In Indian traditions, myths, legends, rituals, rhetorics, metaphysics and all modes of worship, Goddess Durga seated on a lion represents the Adi Shakti, the proto energy including all forms of vitality, strength, might, force, dynamism and all operative faculties. Hence, she is invoked for regaining strength, fresh vigor and new vitality. It is popularly believed, and the renowned Hindi poet Suryakant Tripathi 'Nirala' gave it literary credibility in his 'Ram Ki Shakti Puja', that Lord Rama, before confronting Ravana in the battlefield, worshipped and invoked Goddess Durga. The next day, on Vijaya-Dashmi, he defeated Ravana.
She was the prime deity of the Maratha warrior Shivaji, her constant worshipper, particularly before proceeding to a battle. The Sikh's tenth Guru Gobind Singh, despite that Sikhism disallowed idol worship, invoked her and wrote in Her praise his known poem Chandi-di-Var. She was the inspiration of revolutionaries of Indian Freedom Movement. It is said that Bankim Chand Chatterjee, when he wrote the vande matram, one of India's two National anthems, had in his imagination the vision of Durga. The famous revolutionary Arvindo Ghosh presented to people Durga's image as the vision of Bharat Mata.
Durga is worshipped in multiple aspects. Here her sublime form riding a lion represents her Shakti-roop. In scriptures She has been alluded to as having variedly four, eight, ten and twenty arms. Here, she has been represented as ashta-bhuja-dhari, in Her eight armed form. As has the scriptural tradition, She was created with attributes and weapons of various gods. Hence, in visual traditions She has been depicted alike with attributes of multiple gods. In this beautiful painting She has the lotus, mace, wheel and conch of Lord Vishnu, sword and bow of Vishnu's various incarnations, the trident of Shiva and Her own abhaya, the assurance of benevolence to all.
In her other aspect She is Lakshmi, the goddess of riches and fertility. She has been hence richly bejeweled and costumed. The two trays containing newly sprouting plants symbolize new crop. In the Rigveda She as been alluded to as Ambhrini, the cosmic source, widely symbolized as kalasha or the pot. The artist has used the pot to symbolize Her cosmic role. Incidentally the shrine has just eight lamps, the number of her arms. Here the artist has sought to equalize both as instruments of the world's enlightenment.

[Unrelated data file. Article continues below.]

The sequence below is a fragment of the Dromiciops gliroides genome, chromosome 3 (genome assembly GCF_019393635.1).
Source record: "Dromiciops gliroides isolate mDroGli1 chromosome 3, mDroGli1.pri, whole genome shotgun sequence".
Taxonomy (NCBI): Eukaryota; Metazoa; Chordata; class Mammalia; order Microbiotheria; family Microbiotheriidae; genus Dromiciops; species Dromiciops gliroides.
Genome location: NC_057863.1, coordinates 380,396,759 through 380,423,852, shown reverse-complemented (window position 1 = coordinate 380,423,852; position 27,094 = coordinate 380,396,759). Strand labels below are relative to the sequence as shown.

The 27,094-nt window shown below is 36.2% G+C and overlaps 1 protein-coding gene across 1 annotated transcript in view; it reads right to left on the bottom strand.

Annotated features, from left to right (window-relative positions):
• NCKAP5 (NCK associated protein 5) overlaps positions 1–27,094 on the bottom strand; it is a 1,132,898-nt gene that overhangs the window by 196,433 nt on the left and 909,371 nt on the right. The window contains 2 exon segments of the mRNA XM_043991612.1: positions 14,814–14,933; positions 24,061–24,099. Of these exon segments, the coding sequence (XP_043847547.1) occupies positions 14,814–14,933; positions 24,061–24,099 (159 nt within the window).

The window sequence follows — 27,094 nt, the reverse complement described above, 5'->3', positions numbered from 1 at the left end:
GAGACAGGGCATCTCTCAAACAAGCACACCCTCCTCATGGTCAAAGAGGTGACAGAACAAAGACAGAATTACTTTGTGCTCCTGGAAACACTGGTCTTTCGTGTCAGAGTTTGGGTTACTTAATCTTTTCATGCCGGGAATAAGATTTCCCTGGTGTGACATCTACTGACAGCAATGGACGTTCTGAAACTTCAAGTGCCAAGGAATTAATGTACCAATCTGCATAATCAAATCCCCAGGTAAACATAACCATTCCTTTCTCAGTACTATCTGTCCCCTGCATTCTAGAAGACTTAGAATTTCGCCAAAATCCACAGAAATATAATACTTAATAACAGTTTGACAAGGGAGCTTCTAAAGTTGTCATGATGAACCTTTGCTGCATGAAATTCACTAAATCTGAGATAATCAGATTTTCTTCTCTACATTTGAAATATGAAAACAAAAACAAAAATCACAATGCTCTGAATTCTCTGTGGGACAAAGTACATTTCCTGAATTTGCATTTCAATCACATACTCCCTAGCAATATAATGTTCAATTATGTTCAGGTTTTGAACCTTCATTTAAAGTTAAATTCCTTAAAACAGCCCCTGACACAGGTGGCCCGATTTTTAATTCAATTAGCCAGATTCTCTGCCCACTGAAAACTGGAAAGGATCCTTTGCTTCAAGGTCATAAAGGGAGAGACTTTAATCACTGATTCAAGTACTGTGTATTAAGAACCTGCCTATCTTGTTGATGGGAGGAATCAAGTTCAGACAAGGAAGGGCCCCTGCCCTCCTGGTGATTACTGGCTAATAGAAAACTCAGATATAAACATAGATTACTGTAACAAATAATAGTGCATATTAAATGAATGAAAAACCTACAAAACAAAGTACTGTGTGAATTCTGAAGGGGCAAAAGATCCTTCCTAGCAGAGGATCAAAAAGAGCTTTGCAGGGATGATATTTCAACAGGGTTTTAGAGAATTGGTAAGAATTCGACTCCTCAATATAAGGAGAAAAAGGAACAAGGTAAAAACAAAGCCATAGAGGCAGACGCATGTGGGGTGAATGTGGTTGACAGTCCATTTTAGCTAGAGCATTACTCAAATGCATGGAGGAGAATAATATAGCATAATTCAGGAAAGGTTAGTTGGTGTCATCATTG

The four figures, one a princess and the other three her attendants, are worshipping the Goddess. The princess, distinguished by her richer costume, ornamentation and elegance, is performing arti, whereas one of the three maids is holding a tray with flowers and candle and other two are beating a drum and a bronze plate, the traditional musical instruments. A tray with sweet and fruits is laid on a chawki and a lamp, incense and other articles used traditionally in the worship of Goddess Durga lie on the pedestal. Features of the figures, body proportions, figurative grace and the maturity of execution remind one of 18th century Kangra painting.
This description by Prof. P.C. Jain and Dr. Daljeet. Prof. Jain
specializes on the aesthetics of literature and is the author of
numerous books on Indian art and culture. Dr. Daljeet is the
curator of the Miniature Painting Gallery, National Museum, New
Delhi. They have both collaborated together on a number of books.
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